That Student Profile and Aptitude Test could guide students as well as parents to select proper stream
    (ie. Academic, Vocational etc.) for next level

  3. Pls. note the following note was further to the discussion in June on the same topic.
    Further to the Zoom Discussion on 12/06/2020

    Grade 5 Scholarship Examination
    It was stated in the discussion that abolishing the exam will affect the social equity. In that regard I like to make few comments as follows.
    1. It will be useful to find out from about o 3 hundred thousand students sit for the exam how many get the opportunity go for a popular school. I believe it would be few thousand. I am not going to describe the stress and the workload those 300000 students undergo due to the exam because it is has been discussed in the media for long time. So how can justify making life miserable of 300000 just for the benefit of few thousand.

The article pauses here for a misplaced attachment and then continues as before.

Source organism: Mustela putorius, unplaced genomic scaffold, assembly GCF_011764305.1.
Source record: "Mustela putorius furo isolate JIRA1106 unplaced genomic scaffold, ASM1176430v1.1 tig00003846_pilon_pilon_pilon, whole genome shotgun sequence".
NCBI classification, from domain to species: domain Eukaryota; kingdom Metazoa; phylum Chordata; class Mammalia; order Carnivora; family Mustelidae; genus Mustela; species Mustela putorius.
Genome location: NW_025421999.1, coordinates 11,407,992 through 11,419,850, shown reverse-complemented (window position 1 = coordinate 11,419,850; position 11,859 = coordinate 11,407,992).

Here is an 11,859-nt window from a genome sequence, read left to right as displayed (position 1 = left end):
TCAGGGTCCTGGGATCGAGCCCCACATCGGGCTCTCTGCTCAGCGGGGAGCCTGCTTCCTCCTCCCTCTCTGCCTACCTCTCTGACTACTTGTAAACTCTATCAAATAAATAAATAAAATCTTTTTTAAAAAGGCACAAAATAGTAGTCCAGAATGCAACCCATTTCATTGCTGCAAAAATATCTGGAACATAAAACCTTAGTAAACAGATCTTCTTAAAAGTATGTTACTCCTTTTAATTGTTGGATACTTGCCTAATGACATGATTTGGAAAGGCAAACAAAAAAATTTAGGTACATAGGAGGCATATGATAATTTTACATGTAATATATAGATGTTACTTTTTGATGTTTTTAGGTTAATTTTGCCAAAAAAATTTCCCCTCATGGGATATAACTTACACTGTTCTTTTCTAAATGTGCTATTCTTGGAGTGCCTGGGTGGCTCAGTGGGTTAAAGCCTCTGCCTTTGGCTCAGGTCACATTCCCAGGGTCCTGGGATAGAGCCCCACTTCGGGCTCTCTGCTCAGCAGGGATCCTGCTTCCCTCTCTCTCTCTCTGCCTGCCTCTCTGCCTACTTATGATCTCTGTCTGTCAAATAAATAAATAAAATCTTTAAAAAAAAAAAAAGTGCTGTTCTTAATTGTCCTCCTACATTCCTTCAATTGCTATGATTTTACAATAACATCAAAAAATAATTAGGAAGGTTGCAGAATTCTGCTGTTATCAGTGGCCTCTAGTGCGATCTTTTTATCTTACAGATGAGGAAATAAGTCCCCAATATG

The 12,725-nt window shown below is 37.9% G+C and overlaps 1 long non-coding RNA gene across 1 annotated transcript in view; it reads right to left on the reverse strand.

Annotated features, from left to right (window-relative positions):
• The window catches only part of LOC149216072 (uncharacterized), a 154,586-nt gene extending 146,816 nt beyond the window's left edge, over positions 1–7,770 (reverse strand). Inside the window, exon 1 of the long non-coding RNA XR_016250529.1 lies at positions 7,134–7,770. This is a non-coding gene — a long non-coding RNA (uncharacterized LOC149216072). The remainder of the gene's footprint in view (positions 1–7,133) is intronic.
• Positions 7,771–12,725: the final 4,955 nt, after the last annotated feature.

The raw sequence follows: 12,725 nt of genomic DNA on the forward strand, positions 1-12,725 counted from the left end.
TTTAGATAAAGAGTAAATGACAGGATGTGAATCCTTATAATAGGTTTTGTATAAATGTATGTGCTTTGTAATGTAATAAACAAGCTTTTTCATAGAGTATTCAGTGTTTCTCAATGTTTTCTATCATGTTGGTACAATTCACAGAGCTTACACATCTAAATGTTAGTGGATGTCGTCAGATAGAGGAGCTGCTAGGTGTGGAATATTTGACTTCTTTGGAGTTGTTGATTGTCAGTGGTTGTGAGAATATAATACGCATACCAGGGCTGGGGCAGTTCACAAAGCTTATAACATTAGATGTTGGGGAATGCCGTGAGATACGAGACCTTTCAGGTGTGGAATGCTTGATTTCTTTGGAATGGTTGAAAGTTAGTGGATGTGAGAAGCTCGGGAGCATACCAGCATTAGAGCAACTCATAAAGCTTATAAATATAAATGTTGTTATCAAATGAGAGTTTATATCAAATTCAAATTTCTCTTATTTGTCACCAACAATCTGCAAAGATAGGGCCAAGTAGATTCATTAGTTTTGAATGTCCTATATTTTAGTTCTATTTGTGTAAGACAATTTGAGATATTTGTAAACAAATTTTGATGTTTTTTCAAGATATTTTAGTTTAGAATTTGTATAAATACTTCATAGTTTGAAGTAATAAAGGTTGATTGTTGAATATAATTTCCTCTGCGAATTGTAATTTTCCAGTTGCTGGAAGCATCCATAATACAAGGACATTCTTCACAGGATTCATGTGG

2. The other point some put forward is that poor students get some monetary benefit after passing the exam. As one participant correctly pointed out from a study done by Examination department majority who get the benefit come from economically sound families.
    3. No one will disagree with giving a chance in popular schools for “Brighter Students” ( I will come to this point later) and providing financial benefits to needy students.